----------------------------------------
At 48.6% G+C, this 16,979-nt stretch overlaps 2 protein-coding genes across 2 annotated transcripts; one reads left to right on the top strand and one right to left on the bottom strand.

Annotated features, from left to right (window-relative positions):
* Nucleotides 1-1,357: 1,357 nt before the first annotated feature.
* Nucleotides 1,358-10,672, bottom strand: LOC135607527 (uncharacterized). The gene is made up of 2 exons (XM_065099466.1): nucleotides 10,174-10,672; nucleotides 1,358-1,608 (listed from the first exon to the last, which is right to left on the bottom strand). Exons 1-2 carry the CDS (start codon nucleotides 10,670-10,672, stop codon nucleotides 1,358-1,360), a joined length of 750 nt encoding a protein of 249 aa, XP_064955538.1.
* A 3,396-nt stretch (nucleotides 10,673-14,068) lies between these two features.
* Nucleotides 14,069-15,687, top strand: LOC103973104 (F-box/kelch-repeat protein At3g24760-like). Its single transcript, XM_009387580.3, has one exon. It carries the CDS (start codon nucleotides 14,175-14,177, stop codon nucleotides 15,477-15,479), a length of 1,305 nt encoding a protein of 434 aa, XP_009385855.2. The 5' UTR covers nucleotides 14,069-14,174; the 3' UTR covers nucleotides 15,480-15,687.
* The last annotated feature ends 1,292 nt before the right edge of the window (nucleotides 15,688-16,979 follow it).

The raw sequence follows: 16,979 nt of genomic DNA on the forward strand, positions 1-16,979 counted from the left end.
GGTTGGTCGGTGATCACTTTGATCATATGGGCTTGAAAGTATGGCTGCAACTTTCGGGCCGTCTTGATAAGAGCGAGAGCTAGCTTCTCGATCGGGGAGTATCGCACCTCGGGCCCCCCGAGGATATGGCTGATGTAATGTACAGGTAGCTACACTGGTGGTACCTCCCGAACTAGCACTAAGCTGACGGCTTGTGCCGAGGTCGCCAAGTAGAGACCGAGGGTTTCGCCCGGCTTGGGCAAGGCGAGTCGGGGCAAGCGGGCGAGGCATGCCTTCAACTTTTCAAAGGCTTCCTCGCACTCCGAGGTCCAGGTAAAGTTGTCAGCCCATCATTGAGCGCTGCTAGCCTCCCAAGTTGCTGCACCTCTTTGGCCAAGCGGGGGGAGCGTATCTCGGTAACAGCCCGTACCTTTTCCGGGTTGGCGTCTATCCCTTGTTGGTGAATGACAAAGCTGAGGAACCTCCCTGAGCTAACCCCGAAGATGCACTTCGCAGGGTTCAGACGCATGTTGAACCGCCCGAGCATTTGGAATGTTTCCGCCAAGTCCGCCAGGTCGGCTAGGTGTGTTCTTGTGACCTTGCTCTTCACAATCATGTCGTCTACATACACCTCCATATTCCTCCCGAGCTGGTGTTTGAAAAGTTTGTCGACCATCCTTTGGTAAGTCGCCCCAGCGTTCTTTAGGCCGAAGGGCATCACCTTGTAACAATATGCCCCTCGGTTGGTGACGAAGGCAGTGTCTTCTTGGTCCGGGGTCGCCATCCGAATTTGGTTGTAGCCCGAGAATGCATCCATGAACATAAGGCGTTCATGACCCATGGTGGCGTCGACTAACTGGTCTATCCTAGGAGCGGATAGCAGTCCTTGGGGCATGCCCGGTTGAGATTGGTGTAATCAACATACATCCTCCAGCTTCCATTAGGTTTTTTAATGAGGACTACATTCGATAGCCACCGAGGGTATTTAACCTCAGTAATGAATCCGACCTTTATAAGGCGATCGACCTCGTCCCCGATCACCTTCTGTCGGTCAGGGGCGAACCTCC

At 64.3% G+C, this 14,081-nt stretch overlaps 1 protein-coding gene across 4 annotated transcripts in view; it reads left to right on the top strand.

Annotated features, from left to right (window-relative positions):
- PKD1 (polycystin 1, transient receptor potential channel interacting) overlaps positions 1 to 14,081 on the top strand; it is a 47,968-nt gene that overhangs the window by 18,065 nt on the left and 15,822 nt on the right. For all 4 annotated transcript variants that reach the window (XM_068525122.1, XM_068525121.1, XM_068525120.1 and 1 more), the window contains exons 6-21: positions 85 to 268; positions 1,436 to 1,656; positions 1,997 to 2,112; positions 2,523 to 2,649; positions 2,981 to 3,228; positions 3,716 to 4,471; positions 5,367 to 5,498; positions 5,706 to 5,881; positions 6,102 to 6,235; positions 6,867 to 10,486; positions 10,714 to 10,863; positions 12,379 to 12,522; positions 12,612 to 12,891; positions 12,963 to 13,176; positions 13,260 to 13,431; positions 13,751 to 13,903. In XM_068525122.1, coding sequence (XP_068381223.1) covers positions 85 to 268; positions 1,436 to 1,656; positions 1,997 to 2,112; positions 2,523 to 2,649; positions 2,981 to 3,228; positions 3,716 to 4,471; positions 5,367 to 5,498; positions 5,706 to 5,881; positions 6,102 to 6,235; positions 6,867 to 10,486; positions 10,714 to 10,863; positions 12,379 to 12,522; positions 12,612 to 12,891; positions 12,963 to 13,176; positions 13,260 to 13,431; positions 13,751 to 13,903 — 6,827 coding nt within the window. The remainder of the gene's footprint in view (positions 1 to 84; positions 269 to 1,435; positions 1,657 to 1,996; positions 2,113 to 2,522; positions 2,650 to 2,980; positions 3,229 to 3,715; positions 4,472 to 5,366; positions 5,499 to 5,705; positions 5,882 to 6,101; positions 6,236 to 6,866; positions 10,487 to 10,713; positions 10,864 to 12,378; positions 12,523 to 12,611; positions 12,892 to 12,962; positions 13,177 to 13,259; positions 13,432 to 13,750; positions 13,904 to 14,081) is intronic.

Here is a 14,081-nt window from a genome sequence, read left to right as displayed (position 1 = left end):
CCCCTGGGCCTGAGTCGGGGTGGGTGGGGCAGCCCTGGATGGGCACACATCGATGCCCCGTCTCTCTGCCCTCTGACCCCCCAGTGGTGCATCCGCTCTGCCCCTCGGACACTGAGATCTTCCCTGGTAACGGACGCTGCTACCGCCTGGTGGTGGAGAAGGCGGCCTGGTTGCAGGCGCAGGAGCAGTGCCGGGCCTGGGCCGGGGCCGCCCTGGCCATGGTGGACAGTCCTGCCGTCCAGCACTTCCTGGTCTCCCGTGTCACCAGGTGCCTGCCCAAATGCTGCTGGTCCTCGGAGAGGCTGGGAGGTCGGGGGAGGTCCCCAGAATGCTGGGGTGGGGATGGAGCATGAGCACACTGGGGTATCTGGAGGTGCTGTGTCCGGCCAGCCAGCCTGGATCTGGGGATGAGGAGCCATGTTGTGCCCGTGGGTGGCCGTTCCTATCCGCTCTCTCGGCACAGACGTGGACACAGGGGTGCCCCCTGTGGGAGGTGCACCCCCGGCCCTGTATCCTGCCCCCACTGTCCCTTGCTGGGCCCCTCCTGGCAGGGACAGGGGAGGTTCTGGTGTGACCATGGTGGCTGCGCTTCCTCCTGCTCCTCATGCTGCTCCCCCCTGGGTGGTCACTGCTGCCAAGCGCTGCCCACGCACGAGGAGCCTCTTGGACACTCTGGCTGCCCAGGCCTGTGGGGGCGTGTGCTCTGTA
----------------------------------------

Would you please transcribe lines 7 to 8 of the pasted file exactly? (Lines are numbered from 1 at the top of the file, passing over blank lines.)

* The last annotated feature ends 1,292 nt before the right edge of the window (nucleotides 15,688-16,979 follow it).

The raw sequence follows: 16,979 nt of genomic DNA on the forward strand, positions 1-16,979 counted from the left end.